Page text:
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Nature helps protect wetland one year after storm surge

Last modified: 05 December 2014

Saltmarsh, mudflats and creeks, Titchwell Marsh

Coastal saltmarsh at Titchwell helped protect the reserve from the impact of the storm surge

Image: Andy Hay

Work to repair and improve sea defences at Titchwell Marsh nature reserve has been completed one year after the largest storm surge event in more than 60 years hit the North Norfolk Coast.

Thanks to £15,000 from Norfolk County Council’s Coastal Fund and £3,000 each from The Paul Bassham Charitable Trust and The Lesley Mary Carter Charitable Trust, together with money donated by RSPB members to a national storm surge appeal which raised £185,000, the RSPB has been able to reinforce the sea wall against erosion after the battering it received during the storm surge last December.

The storm, which caused extensive flooding up and down the Norfolk and Suffolk coasts, damaging thousands of properties, had a big impact on many coastal nature reserves and important wildlife habitats.

Only the completion of coastal realignment work carried out in 2011 saved Titchwell’s important freshwater reedbeds, where bitterns, marsh harriers, avocets and bearded tits nest, from being inundated by the sea.

By moving the nature reserve’s main sea wall further inland the Titchwell Marsh Coastal Change Project created a coastal saltmarsh to act as a buffer to absorb and dissipate the sea’s energy and gave the seawater somewhere to go. The sea wall was also reinforced and made taller so that when the tidal surge caused by last December’s storm reached the wall the sea was kept out, with only a small amount of seawater “over-topping”. (note 1.)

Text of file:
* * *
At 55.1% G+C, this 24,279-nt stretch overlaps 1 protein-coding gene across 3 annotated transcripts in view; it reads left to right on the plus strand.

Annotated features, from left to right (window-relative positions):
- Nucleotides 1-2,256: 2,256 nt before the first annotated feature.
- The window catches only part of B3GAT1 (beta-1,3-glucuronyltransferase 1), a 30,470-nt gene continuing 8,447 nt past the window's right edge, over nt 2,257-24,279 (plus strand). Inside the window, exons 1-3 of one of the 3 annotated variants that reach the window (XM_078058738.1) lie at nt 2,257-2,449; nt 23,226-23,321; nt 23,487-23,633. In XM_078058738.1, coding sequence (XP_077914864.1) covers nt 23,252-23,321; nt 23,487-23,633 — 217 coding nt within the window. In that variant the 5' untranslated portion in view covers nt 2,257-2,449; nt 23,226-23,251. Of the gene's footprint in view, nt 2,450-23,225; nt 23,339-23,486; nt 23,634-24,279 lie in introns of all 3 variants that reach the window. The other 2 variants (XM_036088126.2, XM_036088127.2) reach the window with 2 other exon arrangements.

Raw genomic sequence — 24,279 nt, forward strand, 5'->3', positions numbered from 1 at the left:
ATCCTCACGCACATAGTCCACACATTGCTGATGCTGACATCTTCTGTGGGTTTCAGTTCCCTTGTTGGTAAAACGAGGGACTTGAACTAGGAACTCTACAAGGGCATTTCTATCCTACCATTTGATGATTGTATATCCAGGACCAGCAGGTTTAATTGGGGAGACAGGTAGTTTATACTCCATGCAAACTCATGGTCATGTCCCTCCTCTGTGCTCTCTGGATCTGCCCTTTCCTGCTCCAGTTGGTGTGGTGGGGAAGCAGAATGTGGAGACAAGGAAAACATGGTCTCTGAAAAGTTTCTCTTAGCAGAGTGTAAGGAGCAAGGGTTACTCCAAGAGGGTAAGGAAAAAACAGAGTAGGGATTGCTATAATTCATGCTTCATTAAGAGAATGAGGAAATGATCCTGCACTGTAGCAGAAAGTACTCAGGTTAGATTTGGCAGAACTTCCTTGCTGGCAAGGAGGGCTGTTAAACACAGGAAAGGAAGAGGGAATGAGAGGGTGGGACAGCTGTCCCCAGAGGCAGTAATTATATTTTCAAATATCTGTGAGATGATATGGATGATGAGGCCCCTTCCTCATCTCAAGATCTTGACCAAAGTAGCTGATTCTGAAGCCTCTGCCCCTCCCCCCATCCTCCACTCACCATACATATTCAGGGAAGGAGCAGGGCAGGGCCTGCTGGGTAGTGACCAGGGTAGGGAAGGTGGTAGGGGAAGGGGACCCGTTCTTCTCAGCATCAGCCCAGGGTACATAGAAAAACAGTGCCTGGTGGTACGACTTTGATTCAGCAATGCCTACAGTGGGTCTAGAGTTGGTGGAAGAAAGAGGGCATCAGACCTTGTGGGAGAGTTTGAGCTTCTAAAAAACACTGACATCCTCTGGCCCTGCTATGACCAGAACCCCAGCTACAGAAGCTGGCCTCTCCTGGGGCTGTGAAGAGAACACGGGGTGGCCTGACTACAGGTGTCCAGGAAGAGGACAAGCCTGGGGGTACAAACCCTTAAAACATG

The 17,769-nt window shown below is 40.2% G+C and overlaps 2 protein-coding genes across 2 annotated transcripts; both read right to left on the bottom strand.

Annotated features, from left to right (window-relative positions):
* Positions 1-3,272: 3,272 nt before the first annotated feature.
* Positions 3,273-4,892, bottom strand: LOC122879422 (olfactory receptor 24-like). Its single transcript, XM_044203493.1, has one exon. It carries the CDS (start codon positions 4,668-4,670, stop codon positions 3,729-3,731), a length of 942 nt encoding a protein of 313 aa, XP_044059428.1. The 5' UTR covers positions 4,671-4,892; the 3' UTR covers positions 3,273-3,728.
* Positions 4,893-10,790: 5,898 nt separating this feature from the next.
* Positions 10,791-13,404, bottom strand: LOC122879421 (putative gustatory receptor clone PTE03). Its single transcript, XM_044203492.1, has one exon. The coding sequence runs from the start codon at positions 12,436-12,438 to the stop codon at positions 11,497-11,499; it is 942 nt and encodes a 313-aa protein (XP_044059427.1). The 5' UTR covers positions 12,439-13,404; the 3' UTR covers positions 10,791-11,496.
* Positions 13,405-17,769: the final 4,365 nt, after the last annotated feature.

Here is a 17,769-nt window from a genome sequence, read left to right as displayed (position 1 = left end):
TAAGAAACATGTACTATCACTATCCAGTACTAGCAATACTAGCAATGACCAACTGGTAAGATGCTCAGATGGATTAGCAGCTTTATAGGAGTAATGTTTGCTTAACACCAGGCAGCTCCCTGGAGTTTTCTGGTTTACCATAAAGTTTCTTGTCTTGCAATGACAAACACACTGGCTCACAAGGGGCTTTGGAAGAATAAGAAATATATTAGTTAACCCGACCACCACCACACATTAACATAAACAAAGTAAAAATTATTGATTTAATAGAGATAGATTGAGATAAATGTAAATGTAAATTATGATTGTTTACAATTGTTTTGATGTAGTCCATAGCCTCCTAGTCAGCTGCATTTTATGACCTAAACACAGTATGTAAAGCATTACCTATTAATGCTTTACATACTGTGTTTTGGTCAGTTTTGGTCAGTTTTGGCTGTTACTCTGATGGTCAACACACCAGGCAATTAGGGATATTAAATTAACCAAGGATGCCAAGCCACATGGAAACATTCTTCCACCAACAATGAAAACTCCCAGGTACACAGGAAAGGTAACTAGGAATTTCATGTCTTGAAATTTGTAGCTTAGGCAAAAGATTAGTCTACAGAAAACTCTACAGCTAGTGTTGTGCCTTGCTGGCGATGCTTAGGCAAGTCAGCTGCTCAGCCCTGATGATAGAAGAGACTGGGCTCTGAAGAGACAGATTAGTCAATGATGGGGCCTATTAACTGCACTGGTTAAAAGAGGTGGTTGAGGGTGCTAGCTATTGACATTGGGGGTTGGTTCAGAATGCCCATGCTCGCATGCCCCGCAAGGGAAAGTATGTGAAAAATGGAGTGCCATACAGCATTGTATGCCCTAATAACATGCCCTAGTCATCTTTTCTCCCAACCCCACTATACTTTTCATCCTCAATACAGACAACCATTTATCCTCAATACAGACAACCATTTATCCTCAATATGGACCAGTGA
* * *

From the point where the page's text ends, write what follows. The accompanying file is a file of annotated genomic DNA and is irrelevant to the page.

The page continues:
Natural coastal features like saltmarshes, sand dunes and shingle banks can all help to reduce the impact of coastal flooding at the same time as providing important habitats for wildlife.

At the time, RSPB Futurescape Officer Lotte Large wrote: “last night nature helped protect us from the storm”.

One year on, Laurence Rose, the RSPB’s Senior Sites Manager at Titchwell Marsh, said, “This year’s repairs and the increasing protection provided by the saltmarsh as it matures, should ensure that Titchwell remains a safe home for rare wildlife, as well as a place for people to come and enjoy seeing birds, otters and water voles, for many years to come.”

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